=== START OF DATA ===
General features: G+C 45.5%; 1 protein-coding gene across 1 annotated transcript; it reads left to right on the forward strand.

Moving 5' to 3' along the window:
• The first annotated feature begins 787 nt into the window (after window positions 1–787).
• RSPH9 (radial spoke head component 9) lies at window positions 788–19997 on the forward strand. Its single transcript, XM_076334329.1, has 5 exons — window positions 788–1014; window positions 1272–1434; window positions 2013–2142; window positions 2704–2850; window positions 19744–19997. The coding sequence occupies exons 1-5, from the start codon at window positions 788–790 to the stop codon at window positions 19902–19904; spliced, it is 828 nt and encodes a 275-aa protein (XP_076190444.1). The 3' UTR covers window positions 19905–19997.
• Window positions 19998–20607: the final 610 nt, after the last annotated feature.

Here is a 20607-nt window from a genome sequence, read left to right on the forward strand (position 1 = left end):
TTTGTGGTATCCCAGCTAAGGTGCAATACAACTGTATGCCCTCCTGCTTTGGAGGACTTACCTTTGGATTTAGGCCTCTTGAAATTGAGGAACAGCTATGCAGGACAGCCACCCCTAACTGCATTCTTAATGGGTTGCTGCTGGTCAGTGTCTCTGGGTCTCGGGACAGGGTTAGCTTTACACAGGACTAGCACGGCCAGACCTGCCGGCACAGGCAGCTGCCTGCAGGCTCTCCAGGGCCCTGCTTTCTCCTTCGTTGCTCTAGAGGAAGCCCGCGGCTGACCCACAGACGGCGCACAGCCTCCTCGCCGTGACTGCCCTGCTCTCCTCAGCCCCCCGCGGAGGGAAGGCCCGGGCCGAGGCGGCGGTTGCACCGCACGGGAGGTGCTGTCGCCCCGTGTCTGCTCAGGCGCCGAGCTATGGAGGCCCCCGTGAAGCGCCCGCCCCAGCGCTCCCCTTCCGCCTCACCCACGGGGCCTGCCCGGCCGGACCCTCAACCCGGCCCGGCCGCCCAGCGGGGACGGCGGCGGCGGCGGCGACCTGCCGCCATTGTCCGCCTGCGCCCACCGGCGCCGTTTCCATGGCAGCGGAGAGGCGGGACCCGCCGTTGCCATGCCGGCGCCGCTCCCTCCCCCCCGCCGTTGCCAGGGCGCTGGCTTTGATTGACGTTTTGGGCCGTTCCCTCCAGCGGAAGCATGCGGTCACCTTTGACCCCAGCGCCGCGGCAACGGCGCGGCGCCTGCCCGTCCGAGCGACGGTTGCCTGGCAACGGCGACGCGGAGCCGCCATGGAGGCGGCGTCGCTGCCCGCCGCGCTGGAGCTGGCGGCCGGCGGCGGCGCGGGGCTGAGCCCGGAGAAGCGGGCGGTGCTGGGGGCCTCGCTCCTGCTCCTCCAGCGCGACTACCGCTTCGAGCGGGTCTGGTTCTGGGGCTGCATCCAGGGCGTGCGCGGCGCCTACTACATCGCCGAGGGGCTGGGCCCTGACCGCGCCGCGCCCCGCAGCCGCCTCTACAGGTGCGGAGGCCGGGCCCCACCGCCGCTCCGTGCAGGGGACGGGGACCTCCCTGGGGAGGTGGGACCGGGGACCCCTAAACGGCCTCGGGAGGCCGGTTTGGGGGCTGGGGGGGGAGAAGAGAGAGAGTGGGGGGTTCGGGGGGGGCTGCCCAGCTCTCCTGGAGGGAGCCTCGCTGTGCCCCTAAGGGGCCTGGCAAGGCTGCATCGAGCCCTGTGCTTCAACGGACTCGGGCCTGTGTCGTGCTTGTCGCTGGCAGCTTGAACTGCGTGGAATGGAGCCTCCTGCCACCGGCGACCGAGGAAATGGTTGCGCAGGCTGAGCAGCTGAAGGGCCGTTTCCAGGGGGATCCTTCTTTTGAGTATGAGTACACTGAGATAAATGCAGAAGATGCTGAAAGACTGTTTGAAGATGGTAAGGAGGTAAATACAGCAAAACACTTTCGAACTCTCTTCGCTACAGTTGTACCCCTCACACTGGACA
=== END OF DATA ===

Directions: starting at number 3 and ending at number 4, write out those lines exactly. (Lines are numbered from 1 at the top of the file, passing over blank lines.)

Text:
• The first annotated feature begins 787 nt into the window (after window positions 1–787).
• RSPH9 (radial spoke head component 9) lies at window positions 788–19997 on the forward strand. Its single transcript, XM_076334329.1, has 5 exons — window positions 788–1014; window positions 1272–1434; window positions 2013–2142; window positions 2704–2850; window positions 19744–19997. The coding sequence occupies exons 1-5, from the start codon at window positions 788–790 to the stop codon at window positions 19902–19904; spliced, it is 828 nt and encodes a 275-aa protein (XP_076190444.1). The 3' UTR covers window positions 19905–19997.